Run Lola Run
Columbia/Tri-Star // R // $27.95
Review by Aaron Beierle | posted January 4, 2000
Highly Recommended
E - M A I L
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Graphical Version
I was stunned from the first minute and 81 minutes later, I'm still exhilarated. "Run Lola Run" is a wildly stylish German thriller that takes the visual thrills that were presented in this year's "Go" and takes that kind of energy down to the essentials. From the opening frame, the movie never stops. Music pounds away, urging it onward to an almost unreal pace.

The plot is simple and we're thrown into it from the very begining - Lola (Franka Portente) recieves a call from her boyfriend Manni that he lost a bag with 100,000 marks that he was supposed to deliver. If he doesn't come up with the money in 20 minutes, he's dead. The movie screams at you; throws almost every trick in the book at you, even shows sequences as cartoons.

And so Lola begins her run - faster and faster, with an incredibly surreal and wonderful style cutting the pieces together. When Lola bumps into someone, we see (via snapshots) what happened to that person after she bumped into them. Potente makes a fantastic lead actress - there is an urgency in every word, every emotion, that makes us want her to win in the end. The story has alternate versions of what could happen as it spins around on itself, thrusting forward yet again. "Run Lola Run" is unlike anything I've ever seen - it's a rush of energy unlike anything in film in the past couple of years, and I think it's really one of the best films of 1999.


Tristar does it again - a fantastic looking anamorphic transfer letterboxed at 1.85:1 that has wonderfully clear images and displays excellent detail. Some of the movie was shot on different film mediums and although they don't look quite as sharp, they still remain strong. The movie has a fairly pale color palette, with the exception a flare of bright color that pops up, mainly of Lola's bright red hair, which looks vibrant and rich as she speeds throughout the city. Although the movie flies by, the picture is sharp enough to appreciate the architecture of Berlin, even if only for a passing moment.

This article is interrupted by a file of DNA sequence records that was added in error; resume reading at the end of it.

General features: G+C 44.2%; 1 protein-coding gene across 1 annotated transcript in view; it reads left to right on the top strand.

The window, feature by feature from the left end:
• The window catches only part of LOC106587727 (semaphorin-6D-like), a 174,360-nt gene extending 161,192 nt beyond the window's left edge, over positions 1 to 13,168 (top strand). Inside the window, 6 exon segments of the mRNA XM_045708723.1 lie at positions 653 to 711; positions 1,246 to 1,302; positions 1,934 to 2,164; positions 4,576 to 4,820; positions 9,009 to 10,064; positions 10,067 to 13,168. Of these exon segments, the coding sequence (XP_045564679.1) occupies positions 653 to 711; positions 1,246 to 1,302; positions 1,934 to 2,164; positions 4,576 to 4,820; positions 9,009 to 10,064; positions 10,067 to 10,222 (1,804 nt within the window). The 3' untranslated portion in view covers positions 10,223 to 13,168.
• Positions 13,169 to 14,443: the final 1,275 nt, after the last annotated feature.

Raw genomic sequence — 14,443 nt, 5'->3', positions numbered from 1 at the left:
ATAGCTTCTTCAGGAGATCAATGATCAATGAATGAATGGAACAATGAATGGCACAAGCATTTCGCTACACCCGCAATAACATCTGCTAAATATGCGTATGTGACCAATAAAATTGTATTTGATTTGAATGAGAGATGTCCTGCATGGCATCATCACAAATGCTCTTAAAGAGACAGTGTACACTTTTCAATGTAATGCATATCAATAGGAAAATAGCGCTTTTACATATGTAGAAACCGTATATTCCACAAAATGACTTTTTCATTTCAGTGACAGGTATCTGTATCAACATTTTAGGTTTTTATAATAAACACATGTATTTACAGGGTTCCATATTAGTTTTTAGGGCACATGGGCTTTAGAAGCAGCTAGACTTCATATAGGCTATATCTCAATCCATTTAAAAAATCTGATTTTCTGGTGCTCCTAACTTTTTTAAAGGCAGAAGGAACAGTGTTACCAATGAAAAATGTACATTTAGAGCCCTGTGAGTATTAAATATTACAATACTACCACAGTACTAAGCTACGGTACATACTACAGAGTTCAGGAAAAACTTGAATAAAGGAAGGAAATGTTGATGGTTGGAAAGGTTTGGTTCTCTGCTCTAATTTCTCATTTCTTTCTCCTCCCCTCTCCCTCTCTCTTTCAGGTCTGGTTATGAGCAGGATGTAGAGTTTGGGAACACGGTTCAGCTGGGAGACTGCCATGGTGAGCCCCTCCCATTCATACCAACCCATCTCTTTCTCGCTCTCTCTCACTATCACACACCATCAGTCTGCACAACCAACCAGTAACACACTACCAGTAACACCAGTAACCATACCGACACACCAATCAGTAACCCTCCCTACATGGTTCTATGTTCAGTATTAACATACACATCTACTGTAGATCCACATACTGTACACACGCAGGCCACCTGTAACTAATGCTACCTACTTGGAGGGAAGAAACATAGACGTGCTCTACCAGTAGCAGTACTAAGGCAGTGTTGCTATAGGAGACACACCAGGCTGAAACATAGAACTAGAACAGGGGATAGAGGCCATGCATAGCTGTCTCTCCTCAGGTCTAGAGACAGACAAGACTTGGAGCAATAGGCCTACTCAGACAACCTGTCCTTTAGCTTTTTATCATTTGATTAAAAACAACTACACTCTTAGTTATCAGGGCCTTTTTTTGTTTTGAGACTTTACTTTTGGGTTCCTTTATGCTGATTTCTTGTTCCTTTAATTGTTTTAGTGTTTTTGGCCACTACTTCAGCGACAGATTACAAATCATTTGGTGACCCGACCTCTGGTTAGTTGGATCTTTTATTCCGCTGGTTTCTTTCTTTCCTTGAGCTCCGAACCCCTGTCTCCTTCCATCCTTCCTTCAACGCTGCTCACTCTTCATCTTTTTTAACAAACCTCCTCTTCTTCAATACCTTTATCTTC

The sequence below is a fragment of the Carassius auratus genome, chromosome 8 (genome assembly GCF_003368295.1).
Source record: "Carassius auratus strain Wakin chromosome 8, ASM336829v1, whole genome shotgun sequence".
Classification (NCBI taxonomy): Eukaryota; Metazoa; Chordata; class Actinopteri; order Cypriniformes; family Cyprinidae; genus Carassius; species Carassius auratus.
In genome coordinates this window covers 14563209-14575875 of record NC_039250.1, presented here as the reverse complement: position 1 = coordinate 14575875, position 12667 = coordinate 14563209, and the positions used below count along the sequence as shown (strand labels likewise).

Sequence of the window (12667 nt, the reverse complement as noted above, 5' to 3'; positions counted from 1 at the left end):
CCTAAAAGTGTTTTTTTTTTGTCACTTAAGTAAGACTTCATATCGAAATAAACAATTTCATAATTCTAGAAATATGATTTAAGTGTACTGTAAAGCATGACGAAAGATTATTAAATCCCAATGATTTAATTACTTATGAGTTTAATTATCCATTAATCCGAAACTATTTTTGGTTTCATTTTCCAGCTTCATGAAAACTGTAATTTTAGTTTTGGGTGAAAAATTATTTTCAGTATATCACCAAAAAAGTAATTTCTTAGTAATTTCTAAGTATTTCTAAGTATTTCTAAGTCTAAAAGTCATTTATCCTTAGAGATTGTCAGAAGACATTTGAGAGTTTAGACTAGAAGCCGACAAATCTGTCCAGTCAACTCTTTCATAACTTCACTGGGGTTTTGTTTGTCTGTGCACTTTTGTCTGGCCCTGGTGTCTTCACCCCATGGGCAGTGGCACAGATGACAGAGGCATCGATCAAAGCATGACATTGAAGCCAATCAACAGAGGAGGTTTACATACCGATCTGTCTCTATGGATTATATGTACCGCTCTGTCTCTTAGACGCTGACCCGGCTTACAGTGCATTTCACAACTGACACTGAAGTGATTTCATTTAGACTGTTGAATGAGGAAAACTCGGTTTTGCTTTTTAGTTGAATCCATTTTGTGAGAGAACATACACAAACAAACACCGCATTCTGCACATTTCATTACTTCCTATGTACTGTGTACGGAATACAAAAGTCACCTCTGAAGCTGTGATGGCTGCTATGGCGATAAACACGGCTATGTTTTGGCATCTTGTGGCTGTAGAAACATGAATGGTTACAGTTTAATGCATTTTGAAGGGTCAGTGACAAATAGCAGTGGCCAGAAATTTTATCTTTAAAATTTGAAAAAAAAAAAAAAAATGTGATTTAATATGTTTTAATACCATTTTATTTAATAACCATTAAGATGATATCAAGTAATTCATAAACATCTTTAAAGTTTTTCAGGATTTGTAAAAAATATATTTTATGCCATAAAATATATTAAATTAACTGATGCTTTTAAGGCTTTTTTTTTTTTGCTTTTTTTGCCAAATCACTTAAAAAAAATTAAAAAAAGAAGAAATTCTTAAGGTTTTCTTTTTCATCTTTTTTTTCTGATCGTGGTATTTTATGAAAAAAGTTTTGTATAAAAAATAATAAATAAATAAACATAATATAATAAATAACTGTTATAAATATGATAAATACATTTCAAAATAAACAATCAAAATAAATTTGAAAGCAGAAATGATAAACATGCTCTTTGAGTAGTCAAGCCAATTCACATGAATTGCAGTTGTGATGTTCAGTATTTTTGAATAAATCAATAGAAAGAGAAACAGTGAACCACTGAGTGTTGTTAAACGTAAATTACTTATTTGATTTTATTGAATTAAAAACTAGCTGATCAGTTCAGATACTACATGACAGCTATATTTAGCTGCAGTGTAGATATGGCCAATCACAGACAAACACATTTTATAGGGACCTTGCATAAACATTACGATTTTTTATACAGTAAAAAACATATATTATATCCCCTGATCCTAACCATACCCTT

There really aren't any flaws to speak of that I saw - this is an incredibly clear and sharp looking image with no shimmering or other similar problems. Aside from maybe one or two very tiny marks on the print, this is a beautiful looking transfer. Fantastic work from Tristar. A full-frame edition is also included on the flip side.

SOUND One of the main elements of the movie is the pounding techno soundtrack and it's also the main highlight of the sound mix, coming through wonderfully, sounding intense and dynamic, with good bass. There's also some very good uses of the surrounds on occasion. Both the German and English sound mixes are included and I found it kind of interesting to watch the English version and watch the subtitles to see what the original version is. Dialogue sounds clear in either language. Again, the music is really the highlight and it really powers the movie along.

MENUS:: Stylish but non-animated menus that are easy to navigate.

EXTRAS: Commentary: This is a commentary track from actress Franka Portente and director Tom Twyker. What I enjoyed most about listening to it was how much fun the two seemed to be having discussing the movie and how energetically they offered comments about the picture. It's really quite an interesting commentary and as I finished up watching the movie itself for the first time I was particularly excited to hear the two talk about how they made a lot of the movie.

I definitely wasn't dissapointed. Although the commentary has a fairly relaxed feel, the two manage to discuss much of what I was looking for - the director offers a lot of particularly fascinating notes, mainly amount how a lot of the film's visual effects and camera tricks were achieved. He also talks about the importance of music in the picture and how the concepts for the film's music were brought to life. The actress talks a lot about how experiences in the film, mainly about how she had to run ...and run...and run. A lot of scenes of Lola running had to be shot more than once from more than one angle, exhausting for the actress. She also points out, along with the director, a lot of the German actors who star in the picture and their history. Some commentators spend too much time pointing out who's who in the film (such as the Farrelly Brothers on both of their commentaries) and thankfully, the two commentators don't do that here. In fact, I found a lot of the tidbits that were pointed out about the various actors to be quite interesting.

Again, I really liked this commentary. The two are energetic and sound like they're having fun talking about the picture. This is my first time seeing the movie and I really found it highly enjoyable - I look forward to future films from both of them.

Also: Music video, trailers for "Run Lola Run", "Orlando" and "Dreamlife Of Angels" as well as talent/production notes.

Final Thoughts A must see.

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